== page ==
```
{-# LANGUAGE CPP #-}
#ifdef __HASTE__
import Haste.DOM
import Haste.Events
import Control.Monad (void)
#endif
import Control.Monad (replicateM)
import Data.Maybe (catMaybes)
import Data.List (sortOn, genericLength)
import System.Random
```

# Information Theory

What is information? When answering this question, game theory or economics may come to mind. We might imagine a trader who receives important news, then immediately acts upon it for financial gain.

We wrote "important". Why is one item of news more valuable than another? For one, the more improbable an event, the greater its significance. Think of typical responses when news travels fast: "No way!"; "Incredible!"; "I don’t believe it!" There’s more to news than this, but we focus on probability alone so we can tame information mathematically.

Information ought to relate to knowledge in general, not just current events, but we can handle existing facts by acting as if we were unaware of them, as in the expression: "that’s news to me". For example, the information content of your birthday should involve the probability that a stranger would guess it correctly, namely 1/365 (ignoring leap years).

As a first stab, we might say knowing someone’s birthday is worth 365 points, while only knowing their zodiac sign is worth 12 points. If we guess someone’s birthday correctly the first time, then we get 365 points, which raises a question: could the information content of a guess simply be the inverse of the probability of its outcome?

Then an incorrect first guess is worth 365/364 points because there is a 364/365 chance of it being wrong, and similarly a second wrong guess is 364/363 points. If our third guess is right, then it’s worth 363 points. Multiplying these 3 scores yields 365 points, matching the case when our first guess was right.

However, multiplication is awkward. Mathematicians first studied probability because of questions involving gambling, so the theory deals with payoffs that are additive, just like money. We could rework theory to deal with multiplicative rewards, but better to rework our definition to fit existing infrastructure. Taking logarithms lets us add instead of multiply. Being computer scientists, we use base 2 to get answers in bits.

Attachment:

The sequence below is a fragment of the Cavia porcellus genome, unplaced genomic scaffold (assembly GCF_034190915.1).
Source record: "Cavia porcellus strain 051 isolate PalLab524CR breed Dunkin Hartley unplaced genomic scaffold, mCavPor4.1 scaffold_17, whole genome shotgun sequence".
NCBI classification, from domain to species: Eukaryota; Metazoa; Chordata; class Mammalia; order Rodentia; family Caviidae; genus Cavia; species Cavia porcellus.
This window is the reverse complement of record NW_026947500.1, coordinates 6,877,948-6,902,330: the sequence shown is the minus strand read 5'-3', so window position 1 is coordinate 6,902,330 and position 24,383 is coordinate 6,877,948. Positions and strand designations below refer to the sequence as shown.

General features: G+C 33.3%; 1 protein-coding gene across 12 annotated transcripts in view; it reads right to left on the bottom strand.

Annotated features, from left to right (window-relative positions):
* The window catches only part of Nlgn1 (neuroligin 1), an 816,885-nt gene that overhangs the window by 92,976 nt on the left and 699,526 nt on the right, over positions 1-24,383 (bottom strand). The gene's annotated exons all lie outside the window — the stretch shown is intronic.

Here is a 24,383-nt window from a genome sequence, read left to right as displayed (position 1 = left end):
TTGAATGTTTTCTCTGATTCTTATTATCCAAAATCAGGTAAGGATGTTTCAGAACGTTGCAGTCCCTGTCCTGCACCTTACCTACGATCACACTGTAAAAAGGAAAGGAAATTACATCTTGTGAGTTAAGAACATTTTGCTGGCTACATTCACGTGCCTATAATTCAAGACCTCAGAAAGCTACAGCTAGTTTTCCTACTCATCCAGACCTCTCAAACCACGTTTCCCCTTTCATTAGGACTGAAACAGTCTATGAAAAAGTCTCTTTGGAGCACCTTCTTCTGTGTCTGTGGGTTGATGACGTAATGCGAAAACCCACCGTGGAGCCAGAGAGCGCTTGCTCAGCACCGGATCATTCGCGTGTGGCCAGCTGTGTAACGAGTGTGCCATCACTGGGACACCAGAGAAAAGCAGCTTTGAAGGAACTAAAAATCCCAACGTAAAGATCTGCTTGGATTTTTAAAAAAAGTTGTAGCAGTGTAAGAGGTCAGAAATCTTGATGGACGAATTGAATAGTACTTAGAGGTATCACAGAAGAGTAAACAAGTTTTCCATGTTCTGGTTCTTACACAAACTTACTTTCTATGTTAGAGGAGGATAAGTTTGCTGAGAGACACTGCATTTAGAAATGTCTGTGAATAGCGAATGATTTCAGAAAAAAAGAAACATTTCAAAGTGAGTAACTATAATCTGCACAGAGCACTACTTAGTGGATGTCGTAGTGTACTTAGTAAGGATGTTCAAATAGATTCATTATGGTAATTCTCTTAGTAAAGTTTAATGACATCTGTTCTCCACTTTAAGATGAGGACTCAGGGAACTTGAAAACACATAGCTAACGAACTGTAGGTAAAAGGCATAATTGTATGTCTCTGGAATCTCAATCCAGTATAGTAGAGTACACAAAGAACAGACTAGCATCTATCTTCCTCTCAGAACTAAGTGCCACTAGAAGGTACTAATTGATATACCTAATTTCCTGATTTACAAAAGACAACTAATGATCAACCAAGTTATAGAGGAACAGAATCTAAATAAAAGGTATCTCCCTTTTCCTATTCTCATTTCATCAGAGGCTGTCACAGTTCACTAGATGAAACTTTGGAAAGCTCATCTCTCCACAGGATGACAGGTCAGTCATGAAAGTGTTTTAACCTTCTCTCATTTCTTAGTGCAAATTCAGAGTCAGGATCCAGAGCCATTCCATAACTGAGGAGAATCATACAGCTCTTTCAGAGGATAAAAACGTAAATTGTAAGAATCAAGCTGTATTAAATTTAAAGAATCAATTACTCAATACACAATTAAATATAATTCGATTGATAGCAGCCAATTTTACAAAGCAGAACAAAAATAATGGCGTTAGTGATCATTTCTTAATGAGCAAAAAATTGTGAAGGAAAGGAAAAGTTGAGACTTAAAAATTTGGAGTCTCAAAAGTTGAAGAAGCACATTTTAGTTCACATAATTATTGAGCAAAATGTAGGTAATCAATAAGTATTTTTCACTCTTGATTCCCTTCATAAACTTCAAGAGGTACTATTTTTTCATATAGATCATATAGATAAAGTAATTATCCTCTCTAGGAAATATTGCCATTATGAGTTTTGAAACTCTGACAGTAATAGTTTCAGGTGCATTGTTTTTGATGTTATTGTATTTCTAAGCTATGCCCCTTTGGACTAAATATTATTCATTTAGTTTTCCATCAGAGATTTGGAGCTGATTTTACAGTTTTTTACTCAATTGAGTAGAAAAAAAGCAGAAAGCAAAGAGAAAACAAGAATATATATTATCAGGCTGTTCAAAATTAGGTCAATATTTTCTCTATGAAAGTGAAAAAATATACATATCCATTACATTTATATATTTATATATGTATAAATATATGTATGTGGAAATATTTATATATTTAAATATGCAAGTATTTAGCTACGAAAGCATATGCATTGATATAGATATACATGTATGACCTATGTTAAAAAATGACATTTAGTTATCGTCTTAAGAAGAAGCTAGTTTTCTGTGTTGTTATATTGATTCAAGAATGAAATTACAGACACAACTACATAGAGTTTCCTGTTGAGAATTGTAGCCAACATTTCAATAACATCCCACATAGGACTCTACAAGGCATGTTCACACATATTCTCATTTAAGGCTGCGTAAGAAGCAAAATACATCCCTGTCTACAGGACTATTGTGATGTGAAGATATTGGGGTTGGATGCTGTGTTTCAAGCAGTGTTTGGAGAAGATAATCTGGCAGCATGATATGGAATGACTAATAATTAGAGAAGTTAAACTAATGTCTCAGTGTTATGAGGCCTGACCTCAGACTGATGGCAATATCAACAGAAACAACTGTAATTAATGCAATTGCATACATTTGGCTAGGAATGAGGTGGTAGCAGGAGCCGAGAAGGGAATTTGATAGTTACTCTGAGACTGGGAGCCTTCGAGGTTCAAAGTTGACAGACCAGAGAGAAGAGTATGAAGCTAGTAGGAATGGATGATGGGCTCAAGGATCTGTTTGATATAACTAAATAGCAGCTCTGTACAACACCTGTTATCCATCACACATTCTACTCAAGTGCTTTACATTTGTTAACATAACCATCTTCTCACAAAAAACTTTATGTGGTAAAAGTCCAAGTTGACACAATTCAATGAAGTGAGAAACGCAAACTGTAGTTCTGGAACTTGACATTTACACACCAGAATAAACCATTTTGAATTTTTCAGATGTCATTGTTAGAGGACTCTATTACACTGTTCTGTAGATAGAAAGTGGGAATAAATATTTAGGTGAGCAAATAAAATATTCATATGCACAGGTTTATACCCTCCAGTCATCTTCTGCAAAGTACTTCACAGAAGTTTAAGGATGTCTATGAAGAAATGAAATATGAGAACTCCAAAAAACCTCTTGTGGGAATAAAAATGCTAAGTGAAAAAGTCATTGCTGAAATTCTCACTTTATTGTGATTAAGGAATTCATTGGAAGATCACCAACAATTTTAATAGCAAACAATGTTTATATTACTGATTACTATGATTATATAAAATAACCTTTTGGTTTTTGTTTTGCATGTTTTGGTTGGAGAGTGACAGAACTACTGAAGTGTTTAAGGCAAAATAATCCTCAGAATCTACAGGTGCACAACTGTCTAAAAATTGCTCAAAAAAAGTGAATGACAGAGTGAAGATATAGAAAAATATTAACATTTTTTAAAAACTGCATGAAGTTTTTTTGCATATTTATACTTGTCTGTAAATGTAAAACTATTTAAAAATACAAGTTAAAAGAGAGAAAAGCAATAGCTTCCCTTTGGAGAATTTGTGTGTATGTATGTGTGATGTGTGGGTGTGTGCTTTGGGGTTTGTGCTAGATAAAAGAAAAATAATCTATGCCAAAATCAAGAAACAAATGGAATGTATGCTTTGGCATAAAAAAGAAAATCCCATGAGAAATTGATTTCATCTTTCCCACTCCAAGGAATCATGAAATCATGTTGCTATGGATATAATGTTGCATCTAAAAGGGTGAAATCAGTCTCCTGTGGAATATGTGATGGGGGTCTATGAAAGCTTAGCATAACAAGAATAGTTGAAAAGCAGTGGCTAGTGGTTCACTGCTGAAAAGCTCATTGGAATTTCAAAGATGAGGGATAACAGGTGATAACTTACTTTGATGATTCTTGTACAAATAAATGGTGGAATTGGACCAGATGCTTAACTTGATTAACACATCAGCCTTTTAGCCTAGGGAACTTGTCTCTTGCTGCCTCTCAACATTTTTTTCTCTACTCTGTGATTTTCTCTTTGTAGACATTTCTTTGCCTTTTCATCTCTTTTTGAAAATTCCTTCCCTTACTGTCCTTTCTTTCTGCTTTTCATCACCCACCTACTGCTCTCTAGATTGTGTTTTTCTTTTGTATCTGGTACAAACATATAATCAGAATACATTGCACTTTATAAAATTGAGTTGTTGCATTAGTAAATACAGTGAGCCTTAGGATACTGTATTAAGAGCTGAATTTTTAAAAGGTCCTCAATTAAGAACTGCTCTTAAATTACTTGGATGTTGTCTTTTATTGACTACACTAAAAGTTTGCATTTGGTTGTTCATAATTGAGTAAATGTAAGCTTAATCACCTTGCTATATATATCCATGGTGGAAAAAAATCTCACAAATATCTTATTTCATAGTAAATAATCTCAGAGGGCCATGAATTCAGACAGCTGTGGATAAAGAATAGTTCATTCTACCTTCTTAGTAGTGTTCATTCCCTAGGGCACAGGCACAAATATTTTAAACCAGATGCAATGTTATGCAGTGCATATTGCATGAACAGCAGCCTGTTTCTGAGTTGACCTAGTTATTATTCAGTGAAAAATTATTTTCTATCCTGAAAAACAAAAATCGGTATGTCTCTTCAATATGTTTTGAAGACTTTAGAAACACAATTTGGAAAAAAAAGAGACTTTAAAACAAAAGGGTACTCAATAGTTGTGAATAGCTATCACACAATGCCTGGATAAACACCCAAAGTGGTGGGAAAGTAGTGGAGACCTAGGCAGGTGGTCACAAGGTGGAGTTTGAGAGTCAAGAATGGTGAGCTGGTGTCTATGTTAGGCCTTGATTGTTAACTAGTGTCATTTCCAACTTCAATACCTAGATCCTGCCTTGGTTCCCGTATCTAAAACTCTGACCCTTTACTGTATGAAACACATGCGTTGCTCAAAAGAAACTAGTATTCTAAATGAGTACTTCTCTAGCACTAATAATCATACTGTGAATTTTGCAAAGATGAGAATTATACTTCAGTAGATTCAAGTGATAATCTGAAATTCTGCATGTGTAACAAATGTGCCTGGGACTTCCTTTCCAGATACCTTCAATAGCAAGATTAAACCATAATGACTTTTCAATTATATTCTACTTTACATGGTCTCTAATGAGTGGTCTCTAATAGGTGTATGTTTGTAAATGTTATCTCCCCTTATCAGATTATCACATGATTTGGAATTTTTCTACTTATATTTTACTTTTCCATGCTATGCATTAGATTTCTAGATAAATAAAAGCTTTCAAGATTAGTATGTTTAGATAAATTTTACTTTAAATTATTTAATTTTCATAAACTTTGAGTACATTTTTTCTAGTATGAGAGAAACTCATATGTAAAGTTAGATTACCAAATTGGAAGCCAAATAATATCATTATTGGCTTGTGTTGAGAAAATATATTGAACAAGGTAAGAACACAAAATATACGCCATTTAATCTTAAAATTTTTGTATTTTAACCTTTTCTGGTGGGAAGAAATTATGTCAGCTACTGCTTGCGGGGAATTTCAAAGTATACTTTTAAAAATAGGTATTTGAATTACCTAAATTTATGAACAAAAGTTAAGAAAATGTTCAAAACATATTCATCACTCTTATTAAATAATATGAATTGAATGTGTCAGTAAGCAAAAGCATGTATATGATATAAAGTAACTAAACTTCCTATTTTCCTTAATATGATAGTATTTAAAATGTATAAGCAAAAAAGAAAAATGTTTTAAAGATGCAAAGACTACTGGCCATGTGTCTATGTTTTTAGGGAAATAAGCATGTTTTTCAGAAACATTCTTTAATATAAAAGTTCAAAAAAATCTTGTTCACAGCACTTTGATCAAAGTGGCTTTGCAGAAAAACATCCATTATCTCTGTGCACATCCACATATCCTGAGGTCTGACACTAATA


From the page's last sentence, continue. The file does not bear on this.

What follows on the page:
```
lg = logBase 2
```

The *Shannon information content of an outcome* \(x\) is:

```
shannon p = - lg p
```

Let \(X\) be a random variable and \(\mathcal{A}_X\) the set of possible values of
\(X\). We call \(\mathcal{A}_X\) the *alphabet* of \(X\), though in general this term
may be a bit misleading as \(\mathcal{A}_X\) could be, for example, the set of
all 5-letter strings.

The *entropy* of \(X\) is the average information content:

```
-- Association list of symbols and their probabilities.
type RandomVariable a = [(a, Double)]
mean :: (Double -> Double) -> RandomVariable a -> Double
mean f rv = sum [p * f p | (_, p) <- rv]
variance :: (Double -> Double) -> RandomVariable a -> Double
variance f rv = sum [p*(f p - mu)^2 | (_, p) <- rv] where mu = mean f rv
entropy :: RandomVariable a -> Double
entropy rv = mean shannon rv
```

The *raw bit content* of X is

```
size = genericLength
rawBitContent rv = lg $ size rv
```

This measures the room we need to record one symbol of \(X\).

**Exercise**: Show
\( 0 \le H(X) \le H_0(X) \).
When do we have equality on either side?

The answers follow directly from the mathematics, but we can interpret them qualitatively. Consider a lopsided distribution where one symbol almost always appears while the others are rare. Then the average symbol will be the common one, which gives us almost no information. In the extreme case, the other symbols are impossible so we learn nothing from the only symbol that exists. In contrast, if the distribution is uniform, we have no idea what symbol to expect next (assuming at least two symbols).

## Lossy Compression

Ever filled out a form asking you to write one letter per box? This is perhaps the simplest lossy compression scheme. It works when long names are rare. In a fixed amount of space, the form accurately records everything except for some improbable cases.

What if we reject any improbable message, long or short? Then a small amount of space may hold a long message, provided it is not too improbable. For example, suppose a one-million-bit message is unlikely to contain more than a few 1s; perhaps it describes the inhabitants of a city of population one million who have won a lottery jackpot. Then by storing the positions of any 1s, perhaps five 20-bit numbers may suffice for describing almost any one-million-bit message.

We generalize this idea.
The *smallest \(\delta\)-sufficient subset* \(S_\delta\) is the smallest subset of
\(\mathcal{A}_X\) such that:

We can compute this by sorting the symbols in order of increasing probability, then discarding symbols until their cumulative probability exceeds \(\delta\). In our lottery example, if we consider each possible one-million-bit string to be a symbol, then the only strings left standing are those containing a few 1s at most.

```
cumu rv = scanl1 (\(_,p) (b,q) -> (b,p + q)) $ sortOn snd rv
sufficient delta rv = map fst $ dropWhile ((<= delta) . snd) $ cumu rv
```

The *essential bit content* of X is:

```
essential delta rv = lg $ size $ sufficient delta rv
```

That is, if we are willing to risk failure with probability \(\delta\), then we only need \(H_\delta(X)\) bits.

## Typicality

Let \(H = H(X)\) be the entropy of \(X\). Let \(X^N\) be the random variable whose outcome is \(N\) independent outcomes of \(X\). How much can we compress the messages of \(X^N\) with at most a probability \(\delta\) of failure?

By definition, the best answer is \(H_\delta(X^N)\), but reasoning about this
quantity is difficult. We take an indirect approach. We will show a message is
most likely a member of a certain *typical set*, and furthermore, the size of
this typical set asymptotically approaches \(H_\delta(X)\) from both sides.

Define the *typical set* \(T_{N\beta}\) by:

```
typical rv n beta = [s | s <- replicateM n $ map fst rv,
abs (info rv s/fromIntegral n - h) < beta]
where h = entropy rv